The phenomenon of indirect land-use change (ILUC) is an even bigger cause of emissions from regular biofuels than first feared. That’s the dramatic finding of a study for the European Commission that was published last month after much delay.
Increasing the use of natural gas in cars and trucks would be largely ineffective in reducing greenhouse gas (GHG) emissions and air pollution, a new independent study finds. There are no GHG savings in shifting from diesel cars and trucks to compressed or liquefied natural gas (LNG) cars and trucks, while petrol-hybrid, electric and hydrogen cars deliver much greater climate benefits, the study for sustainable transport group Transport & Environment says.
In February 2016, the European Commission released a proposal to guarantee its gas supply security and is preparing another one to implement the EU’s 2030 climate targets for the transport, buildings and agriculture sectors. It is also developing a communication to decarbonise the road transport sector, to be announced this summer. To understand what role natural gas could have in achieving these objectives, T&E commissioned a study from Ricardo Energy & Environment to assess the impacts of large-scale use of natural gas in the transport sector.
CO2 standards for new vehicles have been proven to work and new targets should be introduced for 2025 and 2030, a report for the European Parliament’s transport committee has said. The limited quantities of available biofuels are also highlighted, while the shift to electric vehicles is ‘inevitable’.
Leaked plans by car and truckmakers to cut carbon emissions of their vehicles in Europe – by resurfacing all roads in the EU at a cost of more than €520 billion – have been criticised as an abdication of the sector’s climate responsibility. Industry body ACEA’s ‘Joining forces’ initiative calls for greater efficiencies through major investments such as in lower rolling resistance tarmac, but fails to identify new CO2 standards for vehicles.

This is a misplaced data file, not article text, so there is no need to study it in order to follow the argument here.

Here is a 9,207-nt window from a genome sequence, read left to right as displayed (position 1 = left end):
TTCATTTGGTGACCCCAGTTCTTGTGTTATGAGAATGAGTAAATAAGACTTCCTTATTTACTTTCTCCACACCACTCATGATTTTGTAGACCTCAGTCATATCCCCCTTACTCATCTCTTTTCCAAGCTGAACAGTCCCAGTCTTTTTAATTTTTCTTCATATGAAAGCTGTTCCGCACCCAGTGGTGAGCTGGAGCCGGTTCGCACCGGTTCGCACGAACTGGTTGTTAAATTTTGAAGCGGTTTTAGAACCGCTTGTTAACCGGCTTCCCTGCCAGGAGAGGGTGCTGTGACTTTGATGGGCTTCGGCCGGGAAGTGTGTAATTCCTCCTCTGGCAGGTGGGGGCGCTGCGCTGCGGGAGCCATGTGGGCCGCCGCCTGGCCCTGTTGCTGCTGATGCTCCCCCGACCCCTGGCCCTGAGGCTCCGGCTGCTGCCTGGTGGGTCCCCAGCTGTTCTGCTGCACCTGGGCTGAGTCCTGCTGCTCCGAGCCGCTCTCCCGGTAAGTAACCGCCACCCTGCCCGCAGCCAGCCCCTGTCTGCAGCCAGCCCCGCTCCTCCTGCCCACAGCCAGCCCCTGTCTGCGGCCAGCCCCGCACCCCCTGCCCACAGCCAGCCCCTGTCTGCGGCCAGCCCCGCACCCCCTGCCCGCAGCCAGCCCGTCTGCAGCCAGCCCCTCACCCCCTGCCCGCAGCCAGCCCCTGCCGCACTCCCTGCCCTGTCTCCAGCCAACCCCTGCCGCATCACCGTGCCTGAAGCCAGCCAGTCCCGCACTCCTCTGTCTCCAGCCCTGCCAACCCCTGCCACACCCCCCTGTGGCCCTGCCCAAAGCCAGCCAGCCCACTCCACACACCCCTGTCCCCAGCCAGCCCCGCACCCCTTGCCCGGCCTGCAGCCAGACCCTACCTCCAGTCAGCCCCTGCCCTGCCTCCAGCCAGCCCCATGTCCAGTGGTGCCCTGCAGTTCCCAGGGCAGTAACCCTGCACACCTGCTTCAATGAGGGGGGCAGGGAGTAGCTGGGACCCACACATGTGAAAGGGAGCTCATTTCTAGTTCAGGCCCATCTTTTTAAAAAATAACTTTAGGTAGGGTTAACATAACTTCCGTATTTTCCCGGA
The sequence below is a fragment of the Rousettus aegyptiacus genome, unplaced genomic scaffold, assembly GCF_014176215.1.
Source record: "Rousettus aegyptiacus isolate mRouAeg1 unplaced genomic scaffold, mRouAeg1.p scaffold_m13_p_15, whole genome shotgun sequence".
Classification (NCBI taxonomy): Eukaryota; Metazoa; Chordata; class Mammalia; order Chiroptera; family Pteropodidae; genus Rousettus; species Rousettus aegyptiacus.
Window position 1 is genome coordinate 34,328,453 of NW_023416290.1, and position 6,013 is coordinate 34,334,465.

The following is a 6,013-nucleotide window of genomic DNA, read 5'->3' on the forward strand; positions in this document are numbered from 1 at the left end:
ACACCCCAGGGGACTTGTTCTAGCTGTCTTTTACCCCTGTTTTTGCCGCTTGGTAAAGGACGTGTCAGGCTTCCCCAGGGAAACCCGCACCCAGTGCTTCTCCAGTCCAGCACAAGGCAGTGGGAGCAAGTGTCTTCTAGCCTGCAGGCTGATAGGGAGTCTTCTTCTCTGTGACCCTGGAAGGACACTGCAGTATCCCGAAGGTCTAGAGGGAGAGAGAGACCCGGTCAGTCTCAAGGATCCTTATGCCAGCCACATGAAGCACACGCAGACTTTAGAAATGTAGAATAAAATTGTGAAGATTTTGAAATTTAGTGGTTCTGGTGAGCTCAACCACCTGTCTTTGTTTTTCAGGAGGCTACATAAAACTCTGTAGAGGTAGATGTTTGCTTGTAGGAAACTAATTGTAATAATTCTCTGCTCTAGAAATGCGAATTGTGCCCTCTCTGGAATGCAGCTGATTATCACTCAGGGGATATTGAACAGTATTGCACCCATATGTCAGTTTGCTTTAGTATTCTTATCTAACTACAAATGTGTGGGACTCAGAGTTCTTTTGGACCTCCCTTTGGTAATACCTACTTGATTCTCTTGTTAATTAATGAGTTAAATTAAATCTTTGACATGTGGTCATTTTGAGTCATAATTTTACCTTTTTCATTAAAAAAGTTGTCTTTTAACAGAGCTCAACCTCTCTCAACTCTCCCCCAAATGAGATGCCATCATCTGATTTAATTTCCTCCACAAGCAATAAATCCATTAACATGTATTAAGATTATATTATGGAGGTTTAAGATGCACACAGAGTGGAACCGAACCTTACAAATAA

A new ‘EcoAlmanac’ highlighting the sides of ‘clean’ energy that are not always publicised has been launched by T&E’s Romanian member, 2Celsius Network. The online book is aimed at countering false and dubious claims about fuels which may be good for big business in eastern Europe but are not always beneficial for people and the environment.
Countries around the world have reached a critical moment in the fight against climate change. Last year, hundreds of thousands of people marched in the streets demanding climate action, more than 190 countries reached a climate agreement in Paris, and renewable energy became more affordable and accessible to communities across the globe. Meanwhile, in sharp contradiction to that, countries negotiated new trade deals that would empower fossil fuel corporations to undermine the exact climate and conservation policies that are needed to tackle the climate crisis.